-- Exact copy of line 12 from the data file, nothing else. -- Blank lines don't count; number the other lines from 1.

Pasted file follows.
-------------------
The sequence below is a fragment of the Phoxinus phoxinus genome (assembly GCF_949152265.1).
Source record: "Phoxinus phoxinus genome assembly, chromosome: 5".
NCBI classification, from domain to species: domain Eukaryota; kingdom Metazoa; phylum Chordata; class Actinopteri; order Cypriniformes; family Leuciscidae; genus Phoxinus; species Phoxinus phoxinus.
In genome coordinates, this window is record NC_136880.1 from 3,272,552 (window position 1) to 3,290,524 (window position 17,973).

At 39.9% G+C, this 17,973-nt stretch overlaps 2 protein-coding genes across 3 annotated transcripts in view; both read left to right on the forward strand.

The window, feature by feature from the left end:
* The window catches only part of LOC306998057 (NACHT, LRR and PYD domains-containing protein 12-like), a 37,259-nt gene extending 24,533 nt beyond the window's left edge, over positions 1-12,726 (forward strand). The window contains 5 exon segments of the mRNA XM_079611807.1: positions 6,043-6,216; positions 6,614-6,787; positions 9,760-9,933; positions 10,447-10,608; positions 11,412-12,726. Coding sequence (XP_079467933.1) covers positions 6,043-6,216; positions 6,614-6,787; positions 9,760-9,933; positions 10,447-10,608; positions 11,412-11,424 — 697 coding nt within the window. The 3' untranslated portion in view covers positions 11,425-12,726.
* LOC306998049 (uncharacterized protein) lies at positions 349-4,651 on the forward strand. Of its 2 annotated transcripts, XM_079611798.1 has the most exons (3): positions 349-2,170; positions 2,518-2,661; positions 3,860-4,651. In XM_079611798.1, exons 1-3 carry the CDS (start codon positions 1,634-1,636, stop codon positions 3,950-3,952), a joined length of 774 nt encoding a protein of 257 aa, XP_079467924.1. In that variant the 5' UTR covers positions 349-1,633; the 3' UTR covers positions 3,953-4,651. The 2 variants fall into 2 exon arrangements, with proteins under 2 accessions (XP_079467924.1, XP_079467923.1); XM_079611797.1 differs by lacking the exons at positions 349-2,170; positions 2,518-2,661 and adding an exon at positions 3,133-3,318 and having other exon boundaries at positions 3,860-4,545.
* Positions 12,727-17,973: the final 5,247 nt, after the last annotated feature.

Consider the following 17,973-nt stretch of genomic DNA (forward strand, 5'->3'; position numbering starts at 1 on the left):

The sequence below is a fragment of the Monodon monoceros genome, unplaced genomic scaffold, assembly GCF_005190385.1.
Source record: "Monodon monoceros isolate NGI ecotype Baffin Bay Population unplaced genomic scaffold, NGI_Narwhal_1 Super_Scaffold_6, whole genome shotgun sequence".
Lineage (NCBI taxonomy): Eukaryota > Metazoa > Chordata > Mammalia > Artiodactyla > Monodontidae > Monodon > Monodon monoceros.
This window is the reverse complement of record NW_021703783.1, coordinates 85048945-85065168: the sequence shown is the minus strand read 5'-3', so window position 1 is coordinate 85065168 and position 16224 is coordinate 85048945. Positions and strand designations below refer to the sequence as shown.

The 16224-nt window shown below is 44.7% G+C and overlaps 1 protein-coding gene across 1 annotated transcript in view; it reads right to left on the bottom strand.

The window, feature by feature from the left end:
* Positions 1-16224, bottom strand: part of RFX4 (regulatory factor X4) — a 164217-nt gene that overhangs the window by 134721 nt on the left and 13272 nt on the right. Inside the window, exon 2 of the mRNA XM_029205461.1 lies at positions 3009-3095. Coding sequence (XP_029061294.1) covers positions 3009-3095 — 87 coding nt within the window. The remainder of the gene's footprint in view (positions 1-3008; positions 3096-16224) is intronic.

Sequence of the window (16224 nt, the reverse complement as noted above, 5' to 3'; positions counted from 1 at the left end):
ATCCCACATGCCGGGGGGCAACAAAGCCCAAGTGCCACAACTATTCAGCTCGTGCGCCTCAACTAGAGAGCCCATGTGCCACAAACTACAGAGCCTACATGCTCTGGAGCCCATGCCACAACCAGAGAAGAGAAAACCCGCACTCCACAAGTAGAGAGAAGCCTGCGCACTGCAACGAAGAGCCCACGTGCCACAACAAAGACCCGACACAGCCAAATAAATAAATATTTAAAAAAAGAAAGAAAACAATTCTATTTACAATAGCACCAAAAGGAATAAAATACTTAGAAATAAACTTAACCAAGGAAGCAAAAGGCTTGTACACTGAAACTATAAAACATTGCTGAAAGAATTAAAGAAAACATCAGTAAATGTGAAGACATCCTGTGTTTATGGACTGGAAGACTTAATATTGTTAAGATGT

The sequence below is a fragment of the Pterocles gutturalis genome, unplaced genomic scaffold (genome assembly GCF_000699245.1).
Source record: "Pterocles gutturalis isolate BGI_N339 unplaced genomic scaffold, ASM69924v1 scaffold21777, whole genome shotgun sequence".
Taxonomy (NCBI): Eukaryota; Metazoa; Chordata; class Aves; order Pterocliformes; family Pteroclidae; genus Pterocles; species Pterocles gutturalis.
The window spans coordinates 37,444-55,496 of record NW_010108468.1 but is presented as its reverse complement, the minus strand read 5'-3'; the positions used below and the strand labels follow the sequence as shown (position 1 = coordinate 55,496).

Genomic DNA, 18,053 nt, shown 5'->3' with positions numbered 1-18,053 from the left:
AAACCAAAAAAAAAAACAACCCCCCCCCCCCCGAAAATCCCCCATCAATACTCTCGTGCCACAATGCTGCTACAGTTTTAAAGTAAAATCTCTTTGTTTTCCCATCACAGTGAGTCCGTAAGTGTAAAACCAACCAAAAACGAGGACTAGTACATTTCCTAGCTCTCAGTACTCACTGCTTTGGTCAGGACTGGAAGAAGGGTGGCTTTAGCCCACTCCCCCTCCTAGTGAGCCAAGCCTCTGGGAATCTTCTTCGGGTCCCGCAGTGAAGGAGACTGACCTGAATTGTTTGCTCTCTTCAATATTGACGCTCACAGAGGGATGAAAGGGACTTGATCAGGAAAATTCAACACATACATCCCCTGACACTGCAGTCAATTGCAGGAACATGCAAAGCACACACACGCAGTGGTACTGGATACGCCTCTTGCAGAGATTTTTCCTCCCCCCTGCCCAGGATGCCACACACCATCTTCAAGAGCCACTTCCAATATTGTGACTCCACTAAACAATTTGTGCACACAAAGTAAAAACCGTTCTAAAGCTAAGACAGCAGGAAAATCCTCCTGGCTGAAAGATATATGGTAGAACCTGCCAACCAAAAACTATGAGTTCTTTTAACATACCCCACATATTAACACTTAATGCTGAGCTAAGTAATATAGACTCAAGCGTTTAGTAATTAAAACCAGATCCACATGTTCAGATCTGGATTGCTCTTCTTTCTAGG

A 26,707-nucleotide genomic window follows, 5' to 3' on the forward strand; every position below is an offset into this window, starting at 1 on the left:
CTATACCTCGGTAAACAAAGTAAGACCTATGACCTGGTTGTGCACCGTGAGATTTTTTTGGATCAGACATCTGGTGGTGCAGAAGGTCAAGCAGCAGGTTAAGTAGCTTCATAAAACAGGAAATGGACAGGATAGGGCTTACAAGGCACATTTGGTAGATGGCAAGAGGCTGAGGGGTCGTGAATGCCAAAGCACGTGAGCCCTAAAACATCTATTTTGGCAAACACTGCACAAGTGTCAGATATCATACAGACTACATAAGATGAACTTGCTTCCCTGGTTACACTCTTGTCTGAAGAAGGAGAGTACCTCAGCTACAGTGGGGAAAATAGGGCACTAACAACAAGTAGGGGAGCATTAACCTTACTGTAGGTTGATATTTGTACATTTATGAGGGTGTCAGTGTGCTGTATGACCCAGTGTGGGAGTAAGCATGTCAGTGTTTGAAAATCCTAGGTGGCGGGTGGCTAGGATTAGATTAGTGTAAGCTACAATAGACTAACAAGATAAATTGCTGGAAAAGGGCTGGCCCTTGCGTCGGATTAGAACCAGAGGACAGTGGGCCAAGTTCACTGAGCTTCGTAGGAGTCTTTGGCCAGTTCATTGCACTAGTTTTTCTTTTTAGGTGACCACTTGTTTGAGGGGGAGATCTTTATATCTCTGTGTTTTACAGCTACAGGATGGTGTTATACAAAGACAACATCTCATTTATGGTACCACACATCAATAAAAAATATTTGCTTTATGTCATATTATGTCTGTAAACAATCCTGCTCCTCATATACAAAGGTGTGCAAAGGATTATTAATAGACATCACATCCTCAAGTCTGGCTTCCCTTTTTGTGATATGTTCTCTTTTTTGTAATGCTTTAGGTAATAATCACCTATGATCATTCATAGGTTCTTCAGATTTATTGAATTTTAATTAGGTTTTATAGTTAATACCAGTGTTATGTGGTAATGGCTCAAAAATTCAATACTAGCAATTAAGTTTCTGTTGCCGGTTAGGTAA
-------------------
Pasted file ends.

Source record: "Monodon monoceros isolate NGI ecotype Baffin Bay Population unplaced genomic scaffold, NGI_Narwhal_1 Super_Scaffold_6, whole genome shotgun sequence".